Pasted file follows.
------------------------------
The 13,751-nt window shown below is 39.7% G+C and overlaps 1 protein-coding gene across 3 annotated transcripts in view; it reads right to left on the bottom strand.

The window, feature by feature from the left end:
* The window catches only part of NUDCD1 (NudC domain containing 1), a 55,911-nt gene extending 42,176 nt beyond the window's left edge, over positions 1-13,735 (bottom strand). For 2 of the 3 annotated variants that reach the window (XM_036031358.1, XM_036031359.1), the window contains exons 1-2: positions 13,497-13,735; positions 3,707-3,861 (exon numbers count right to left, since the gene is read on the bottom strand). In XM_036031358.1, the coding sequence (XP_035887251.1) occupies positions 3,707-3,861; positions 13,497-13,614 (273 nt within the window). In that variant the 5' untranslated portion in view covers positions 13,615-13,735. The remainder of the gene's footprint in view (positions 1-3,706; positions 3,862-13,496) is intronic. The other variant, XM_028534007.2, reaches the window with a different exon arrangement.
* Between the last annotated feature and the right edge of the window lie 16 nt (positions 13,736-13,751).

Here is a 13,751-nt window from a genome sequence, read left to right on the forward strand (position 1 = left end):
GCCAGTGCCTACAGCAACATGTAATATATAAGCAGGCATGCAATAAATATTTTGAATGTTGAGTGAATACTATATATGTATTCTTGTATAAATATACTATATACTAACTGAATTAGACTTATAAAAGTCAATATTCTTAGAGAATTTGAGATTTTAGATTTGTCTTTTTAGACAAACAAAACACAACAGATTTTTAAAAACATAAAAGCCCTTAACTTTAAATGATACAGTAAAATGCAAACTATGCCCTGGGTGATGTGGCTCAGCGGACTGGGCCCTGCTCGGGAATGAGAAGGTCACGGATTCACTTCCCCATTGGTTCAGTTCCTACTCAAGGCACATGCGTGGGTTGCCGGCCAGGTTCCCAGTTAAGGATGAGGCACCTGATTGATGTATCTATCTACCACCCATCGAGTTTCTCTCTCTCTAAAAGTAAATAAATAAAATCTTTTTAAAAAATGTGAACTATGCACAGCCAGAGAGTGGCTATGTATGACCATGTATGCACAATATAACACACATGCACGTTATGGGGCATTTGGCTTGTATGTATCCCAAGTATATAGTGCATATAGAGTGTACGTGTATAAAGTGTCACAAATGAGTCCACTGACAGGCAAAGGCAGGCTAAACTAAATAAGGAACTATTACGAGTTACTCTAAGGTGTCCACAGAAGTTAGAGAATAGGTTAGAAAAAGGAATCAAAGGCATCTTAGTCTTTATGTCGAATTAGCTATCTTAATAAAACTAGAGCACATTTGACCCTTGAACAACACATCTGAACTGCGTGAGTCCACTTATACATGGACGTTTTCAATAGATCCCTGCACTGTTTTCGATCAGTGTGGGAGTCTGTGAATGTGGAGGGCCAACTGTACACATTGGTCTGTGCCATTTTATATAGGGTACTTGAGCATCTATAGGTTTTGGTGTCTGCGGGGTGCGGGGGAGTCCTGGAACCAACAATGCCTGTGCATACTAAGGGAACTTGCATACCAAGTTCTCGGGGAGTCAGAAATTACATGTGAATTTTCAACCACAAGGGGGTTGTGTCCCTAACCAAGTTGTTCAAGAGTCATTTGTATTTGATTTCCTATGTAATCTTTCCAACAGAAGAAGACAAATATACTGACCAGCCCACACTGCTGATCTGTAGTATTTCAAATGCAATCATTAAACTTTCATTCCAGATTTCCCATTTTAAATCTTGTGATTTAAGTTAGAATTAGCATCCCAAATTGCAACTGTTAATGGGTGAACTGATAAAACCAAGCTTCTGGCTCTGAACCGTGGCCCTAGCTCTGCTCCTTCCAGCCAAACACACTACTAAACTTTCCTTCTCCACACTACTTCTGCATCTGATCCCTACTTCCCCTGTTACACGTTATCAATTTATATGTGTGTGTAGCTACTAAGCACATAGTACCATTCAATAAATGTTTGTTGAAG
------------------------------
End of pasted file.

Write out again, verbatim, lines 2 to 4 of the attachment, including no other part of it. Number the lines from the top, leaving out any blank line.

The window, feature by feature from the left end:
* The window catches only part of NUDCD1 (NudC domain containing 1), a 55,911-nt gene extending 42,176 nt beyond the window's left edge, over positions 1-13,735 (bottom strand). For 2 of the 3 annotated variants that reach the window (XM_036031358.1, XM_036031359.1), the window contains exons 1-2: positions 13,497-13,735; positions 3,707-3,861 (exon numbers count right to left, since the gene is read on the bottom strand). In XM_036031358.1, the coding sequence (XP_035887251.1) occupies positions 3,707-3,861; positions 13,497-13,614 (273 nt within the window). In that variant the 5' untranslated portion in view covers positions 13,615-13,735. The remainder of the gene's footprint in view (positions 1-3,706; positions 3,862-13,496) is intronic. The other variant, XM_028534007.2, reaches the window with a different exon arrangement.
* Between the last annotated feature and the right edge of the window lie 16 nt (positions 13,736-13,751).